Applications of statistical models to validate test score inferences for research, instructional and accountability uses
- The three methodological papers in this dissertation apply novel or recently developed statistical models to improve our understanding and use of educational test scores. The first paper explores the use of diagnostic classification models to validate scores on a multiple-choice test written to be more instructionally useful to teachers. The second paper describes a novel application of hierarchical logistic regression that allows researchers to formally test and quantify variation in item bias across different test administrations. The third paper presents an improved method for obtaining estimates of test score distributions for small groups when only aggregate proficiency data are available. Paper 1 uses a generalized diagnostic classification model (GDCM) to provide validity evidence for a test measuring student misconceptions in middle school geometry. The test is an example of a "distractor-driven" test that includes selected-response questions with systematically written incorrect response options, and is intended to provide teachers with an efficient means of obtaining instructionally useful information about their students' reasoning, including whether students may be reasoning with common misconceptions that could interfere with their learning. This paper illustrates how graphical and numerical results from the GDCM can be used to evaluate current uses of the test and to guide future test development. The discussion considers both the strengths and limitations of applying the GDCM framework to this type of distractor-driven test. Paper 2 proposes a new approach for studying variation in differential item functioning (DIF) across test administrations. DIF analyses, which can help identify biased test items, are widely used in test development and validation to ensure that test scores are fair for all test-takers. Research in social psychology and related fields suggests that contextual features of test-taking environments may adversely affect some test-takers' performance, which could lead to variance in DIF across test administrations. Most commonly used DIF detection methods assume DIF is constant across test administrations, an assumption that could lead to incorrect or incomplete inferences in the presence of such heterogeneity. This paper proposes a novel use of hierarchical logistic regression (HLR) models to detect both DIF and DIF variance across test administrations. A real data analysis and a simulation study are used to demonstrate and evaluate the proposed model. The results show that the HLR model has good Type I error and statistical power rates when testing for DIF variance, and provides a more accurate test of uniform DIF than the standard logistic regression DIF model in the presence of DIF variance. Paper 3 describes an improved method for analyzing test score data presented as aggregate proficiency data. Aggregate proficiency data indicate the number of students in different schools or demographic groups scoring in each of a small number of ordered performance levels. These data do not include complete information about the full test score distributions and are of limited applicability for many statistical analyses. However, they are often the only source of data available to those addressing important questions about differences in educational achievement outcomes across groups. Heteroskedastic ordered probit (HETOP) models can be used to recover estimates of means and standard deviations of the full test score distributions, but may yield biased or very imprecise estimates when group sample sizes are small. This paper describes a pooled HETOP model that pools data across grade levels to improve small-sample estimates. Two simulation studies demonstrate that the pooled HETOP model can reduce the bias and sampling error of test score standard deviation estimates when group sample sizes are very small. An analysis of real test score data finds that the pooled HETOP model assumptions are plausible and therefore supports the use of the model in applied settings.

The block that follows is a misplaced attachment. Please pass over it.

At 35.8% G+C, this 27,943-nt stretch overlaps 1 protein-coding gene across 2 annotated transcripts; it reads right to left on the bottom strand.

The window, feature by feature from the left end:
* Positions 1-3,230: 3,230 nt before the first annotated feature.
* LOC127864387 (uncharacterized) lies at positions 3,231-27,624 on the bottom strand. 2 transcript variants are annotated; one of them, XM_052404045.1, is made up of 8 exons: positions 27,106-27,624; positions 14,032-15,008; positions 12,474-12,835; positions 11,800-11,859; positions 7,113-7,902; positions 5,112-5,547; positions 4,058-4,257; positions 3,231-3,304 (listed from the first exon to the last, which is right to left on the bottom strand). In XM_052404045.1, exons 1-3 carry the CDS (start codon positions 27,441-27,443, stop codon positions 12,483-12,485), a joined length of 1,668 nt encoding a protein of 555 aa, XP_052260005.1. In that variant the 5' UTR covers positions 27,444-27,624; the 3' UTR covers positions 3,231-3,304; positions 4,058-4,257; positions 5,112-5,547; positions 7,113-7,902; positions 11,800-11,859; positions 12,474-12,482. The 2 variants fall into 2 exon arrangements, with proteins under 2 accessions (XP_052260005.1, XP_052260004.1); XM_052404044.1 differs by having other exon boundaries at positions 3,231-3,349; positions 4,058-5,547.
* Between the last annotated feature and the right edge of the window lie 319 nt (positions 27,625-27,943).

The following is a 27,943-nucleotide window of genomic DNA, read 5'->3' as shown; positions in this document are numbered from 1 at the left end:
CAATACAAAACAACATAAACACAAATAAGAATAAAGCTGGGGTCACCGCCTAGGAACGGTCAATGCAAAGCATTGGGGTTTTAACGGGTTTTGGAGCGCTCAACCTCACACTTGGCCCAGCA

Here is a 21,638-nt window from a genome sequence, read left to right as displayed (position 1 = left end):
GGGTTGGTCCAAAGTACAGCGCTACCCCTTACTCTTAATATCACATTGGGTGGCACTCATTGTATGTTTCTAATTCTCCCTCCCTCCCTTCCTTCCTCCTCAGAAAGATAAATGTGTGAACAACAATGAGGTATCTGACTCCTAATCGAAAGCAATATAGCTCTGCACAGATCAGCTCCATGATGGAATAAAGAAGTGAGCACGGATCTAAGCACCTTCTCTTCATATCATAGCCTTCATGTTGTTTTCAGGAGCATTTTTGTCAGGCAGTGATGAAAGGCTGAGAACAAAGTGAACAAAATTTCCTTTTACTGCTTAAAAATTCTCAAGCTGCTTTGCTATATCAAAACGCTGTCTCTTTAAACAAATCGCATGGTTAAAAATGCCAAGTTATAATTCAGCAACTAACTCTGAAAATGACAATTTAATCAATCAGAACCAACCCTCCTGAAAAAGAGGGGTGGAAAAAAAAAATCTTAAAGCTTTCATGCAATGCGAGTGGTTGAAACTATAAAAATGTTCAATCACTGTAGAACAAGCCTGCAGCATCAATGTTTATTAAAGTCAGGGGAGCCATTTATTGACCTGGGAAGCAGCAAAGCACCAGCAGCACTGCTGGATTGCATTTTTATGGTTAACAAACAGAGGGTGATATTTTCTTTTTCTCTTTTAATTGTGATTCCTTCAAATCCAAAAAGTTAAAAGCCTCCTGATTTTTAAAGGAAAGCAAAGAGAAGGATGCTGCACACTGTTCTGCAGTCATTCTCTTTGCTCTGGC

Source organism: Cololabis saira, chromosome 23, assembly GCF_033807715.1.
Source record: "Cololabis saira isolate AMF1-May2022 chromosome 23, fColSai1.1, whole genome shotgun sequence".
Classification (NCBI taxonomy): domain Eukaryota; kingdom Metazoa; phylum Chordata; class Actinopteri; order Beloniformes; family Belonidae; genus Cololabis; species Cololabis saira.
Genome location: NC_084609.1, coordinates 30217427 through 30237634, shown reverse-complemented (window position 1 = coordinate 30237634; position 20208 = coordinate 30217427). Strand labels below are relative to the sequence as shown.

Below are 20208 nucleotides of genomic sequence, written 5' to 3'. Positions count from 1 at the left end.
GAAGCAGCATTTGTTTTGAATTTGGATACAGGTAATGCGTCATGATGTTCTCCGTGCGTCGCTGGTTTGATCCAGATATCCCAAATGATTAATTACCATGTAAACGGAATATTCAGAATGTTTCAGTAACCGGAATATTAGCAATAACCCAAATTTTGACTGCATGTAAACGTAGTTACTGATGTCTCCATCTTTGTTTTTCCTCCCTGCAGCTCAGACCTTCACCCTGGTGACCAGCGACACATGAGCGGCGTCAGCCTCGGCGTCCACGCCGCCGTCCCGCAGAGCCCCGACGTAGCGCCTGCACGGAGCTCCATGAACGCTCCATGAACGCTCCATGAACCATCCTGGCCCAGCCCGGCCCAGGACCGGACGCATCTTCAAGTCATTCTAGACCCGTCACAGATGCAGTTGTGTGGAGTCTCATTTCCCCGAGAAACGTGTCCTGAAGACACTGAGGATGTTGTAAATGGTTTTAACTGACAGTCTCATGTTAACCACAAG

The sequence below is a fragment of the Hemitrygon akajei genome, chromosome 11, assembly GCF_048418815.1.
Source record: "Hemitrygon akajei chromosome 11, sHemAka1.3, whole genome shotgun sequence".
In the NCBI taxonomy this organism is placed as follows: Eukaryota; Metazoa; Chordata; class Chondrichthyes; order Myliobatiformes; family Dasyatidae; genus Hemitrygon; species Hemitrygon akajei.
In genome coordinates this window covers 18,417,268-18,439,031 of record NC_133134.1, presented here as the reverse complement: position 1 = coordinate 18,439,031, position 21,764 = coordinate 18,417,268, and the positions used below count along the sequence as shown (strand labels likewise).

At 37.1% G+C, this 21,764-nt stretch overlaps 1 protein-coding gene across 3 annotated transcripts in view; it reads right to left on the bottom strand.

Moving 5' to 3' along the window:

|Type of resource
|electronic; electronic resource; remote
|1 online resource.
|Shear, Benjamin Rogers
|Stanford University, Graduate School of Education.
|Reardon, Sean F
|Reardon, Sean F
|Statement of responsibility
|Benjamin Rogers Shear.
|Submitted to the Graduate School of Education.
|Thesis (Ph.D.)--Stanford University, 2016.
- © 2016 by Benjamin Rogers Shear
- This work is licensed under a Creative Commons Attribution Non Commercial 3.0 Unported license (CC BY-NC).
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